GlaxoSmithKline plc’s Dividends Are Rising Nicely

Big pharmaceuticals companies like GlaxoSmithKline (LSE: GSK) (NYSE: GSK.US) have been relied on for decades to provide steady dividend income, and with the company having provided a 4.8% yield last year, it’s not hard to see why.

In fact, if high yields are what you want, the recent price fall could set you up for a 5.8% yield this year, assuming the forecast 3.8% hike proves accurate.

Profit warning

The thing is, Glaxo’s half-time update in July contained a profit warning, suggesting that 2014 core EPS is only likely to be “broadly similar to 2013” — the firm had previously been expecting to see a rise.

The disappointment is partly due to a 9% rise in the value of the pound against the dollar over the past 12 months, and that’s always going to hit a company reporting in sterling. But it was enough to send the price down 10% to today’s 1,393p.

What about the long-term future of Glaxo’s dividends? Here’s a look at the company’s recent record:

Year Dividend Yield Cover Rise
2010 65p 5.2% 0.83x +6.6%
2011 70p 4.8% 1.63x +7.7%
2012 74p 5.5% 1.51x +5.7%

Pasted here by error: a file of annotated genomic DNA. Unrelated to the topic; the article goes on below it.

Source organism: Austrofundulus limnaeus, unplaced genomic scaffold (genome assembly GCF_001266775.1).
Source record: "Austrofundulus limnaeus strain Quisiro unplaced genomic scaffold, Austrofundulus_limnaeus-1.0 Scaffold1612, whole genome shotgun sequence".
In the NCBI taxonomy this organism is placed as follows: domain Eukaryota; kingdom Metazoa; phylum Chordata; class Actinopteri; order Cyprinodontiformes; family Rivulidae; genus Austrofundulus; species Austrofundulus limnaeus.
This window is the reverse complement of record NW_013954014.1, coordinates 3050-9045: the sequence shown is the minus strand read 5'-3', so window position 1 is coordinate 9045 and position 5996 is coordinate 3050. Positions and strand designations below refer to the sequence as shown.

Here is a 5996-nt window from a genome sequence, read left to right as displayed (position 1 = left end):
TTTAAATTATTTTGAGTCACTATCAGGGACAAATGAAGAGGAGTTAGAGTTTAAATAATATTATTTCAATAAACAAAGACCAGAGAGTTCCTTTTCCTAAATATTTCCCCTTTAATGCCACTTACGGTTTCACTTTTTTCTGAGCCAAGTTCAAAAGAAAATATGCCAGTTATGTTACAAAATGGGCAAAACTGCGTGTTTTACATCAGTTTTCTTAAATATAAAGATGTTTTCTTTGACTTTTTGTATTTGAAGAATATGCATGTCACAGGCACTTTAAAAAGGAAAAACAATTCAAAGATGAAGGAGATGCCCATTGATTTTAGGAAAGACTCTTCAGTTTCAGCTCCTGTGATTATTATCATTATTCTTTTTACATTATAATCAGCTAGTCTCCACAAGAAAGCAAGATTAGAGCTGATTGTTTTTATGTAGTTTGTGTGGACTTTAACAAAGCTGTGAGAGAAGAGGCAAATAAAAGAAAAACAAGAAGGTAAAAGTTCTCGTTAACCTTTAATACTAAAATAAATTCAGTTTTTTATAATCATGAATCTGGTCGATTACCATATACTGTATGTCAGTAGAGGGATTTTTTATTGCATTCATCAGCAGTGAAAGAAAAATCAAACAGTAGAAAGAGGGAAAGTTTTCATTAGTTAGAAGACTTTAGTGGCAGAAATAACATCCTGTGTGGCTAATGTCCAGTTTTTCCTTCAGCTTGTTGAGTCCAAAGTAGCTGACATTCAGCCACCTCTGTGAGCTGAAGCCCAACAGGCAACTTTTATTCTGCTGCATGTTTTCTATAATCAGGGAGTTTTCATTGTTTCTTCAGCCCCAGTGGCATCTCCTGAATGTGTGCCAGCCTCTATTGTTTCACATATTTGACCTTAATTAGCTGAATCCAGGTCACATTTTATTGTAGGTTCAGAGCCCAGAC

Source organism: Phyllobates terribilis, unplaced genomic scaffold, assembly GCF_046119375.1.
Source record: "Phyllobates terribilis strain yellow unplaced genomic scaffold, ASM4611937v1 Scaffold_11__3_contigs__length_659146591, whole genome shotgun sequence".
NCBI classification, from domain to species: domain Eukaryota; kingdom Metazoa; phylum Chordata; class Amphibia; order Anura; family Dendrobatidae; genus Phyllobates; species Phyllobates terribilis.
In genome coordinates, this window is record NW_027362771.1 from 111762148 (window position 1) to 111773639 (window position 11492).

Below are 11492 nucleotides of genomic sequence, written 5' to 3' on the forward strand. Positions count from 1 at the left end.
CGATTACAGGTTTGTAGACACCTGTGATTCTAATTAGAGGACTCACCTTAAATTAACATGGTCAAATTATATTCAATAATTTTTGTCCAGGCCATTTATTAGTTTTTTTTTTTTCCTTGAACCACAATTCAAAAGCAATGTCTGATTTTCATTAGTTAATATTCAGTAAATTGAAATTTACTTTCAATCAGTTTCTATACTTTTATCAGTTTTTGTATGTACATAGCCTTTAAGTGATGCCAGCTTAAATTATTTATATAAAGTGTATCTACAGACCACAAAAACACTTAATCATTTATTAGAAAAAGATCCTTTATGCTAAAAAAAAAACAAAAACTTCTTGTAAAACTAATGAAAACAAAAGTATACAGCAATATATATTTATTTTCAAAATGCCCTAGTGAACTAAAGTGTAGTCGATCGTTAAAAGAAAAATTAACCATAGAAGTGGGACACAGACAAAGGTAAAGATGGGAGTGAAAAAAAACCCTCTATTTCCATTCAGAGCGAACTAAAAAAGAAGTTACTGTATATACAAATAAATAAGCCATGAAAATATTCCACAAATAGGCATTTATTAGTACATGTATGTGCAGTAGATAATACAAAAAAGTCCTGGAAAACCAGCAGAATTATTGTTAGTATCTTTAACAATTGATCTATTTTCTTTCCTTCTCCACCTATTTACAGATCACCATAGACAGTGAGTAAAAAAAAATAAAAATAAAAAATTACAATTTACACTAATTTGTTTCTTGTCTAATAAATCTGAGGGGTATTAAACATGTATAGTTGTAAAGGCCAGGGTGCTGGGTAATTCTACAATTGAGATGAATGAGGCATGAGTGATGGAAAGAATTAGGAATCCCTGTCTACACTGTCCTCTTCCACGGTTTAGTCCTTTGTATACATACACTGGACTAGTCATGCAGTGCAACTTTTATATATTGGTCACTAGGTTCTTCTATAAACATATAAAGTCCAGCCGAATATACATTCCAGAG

2013 78p 4.8% 1.44x +5.4%
81p 5.8% 1.17x +3.8%
85p 6.1% 1.19x +4.9%

* Forecast

Nice yields

The yields themselves look good, but current yield is not the only thing a long-term dividend investor should be looking for. If you’re building a portfolio aimed at providing steady income in a decade or two’s time, you need to watch out for the effective return you’re going to get that far in the future.

So an annual cash amount that is rising above inflation is what we really want to see, and on that score GlaxoSmithKline is looking pretty good. Forecast rises might not be massively above inflation for this year and next, and there is now a fear that this year’s rise might be cut back a bit in line with those lower-than-expected earnings.

But Glaxo has the financial muscle to even out short-term ups and downs in its longer-term approach to dividends — as we saw in 2010 when that year’s earnings didn’t quite cover the cash. And the firm did boost its second-quarter dividend installment by 6% to 19p per share on top of the same a quarter previously, giving us a bit of confidence in its priorities.

Maximizing returns

Glaxo also stressed its “commitment is to use free cash flow to support increasing dividends, undertake share repurchases or, where returns are more attractive, reinvest in the business, including bolt-on acquisitions“, and that seems like a pretty firm strategy of maximizing shareholder returns over the long term.

GlaxoSmithKline, then, still looks like a very good candidate for a retirement income portfolio to me.

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Alan Oscroft has no position in any shares mentioned. The Motley Fool has recommended GlaxoSmithKline. We Fools don't all hold the same opinions, but we all believe that considering a diverse range of insights makes us better investors.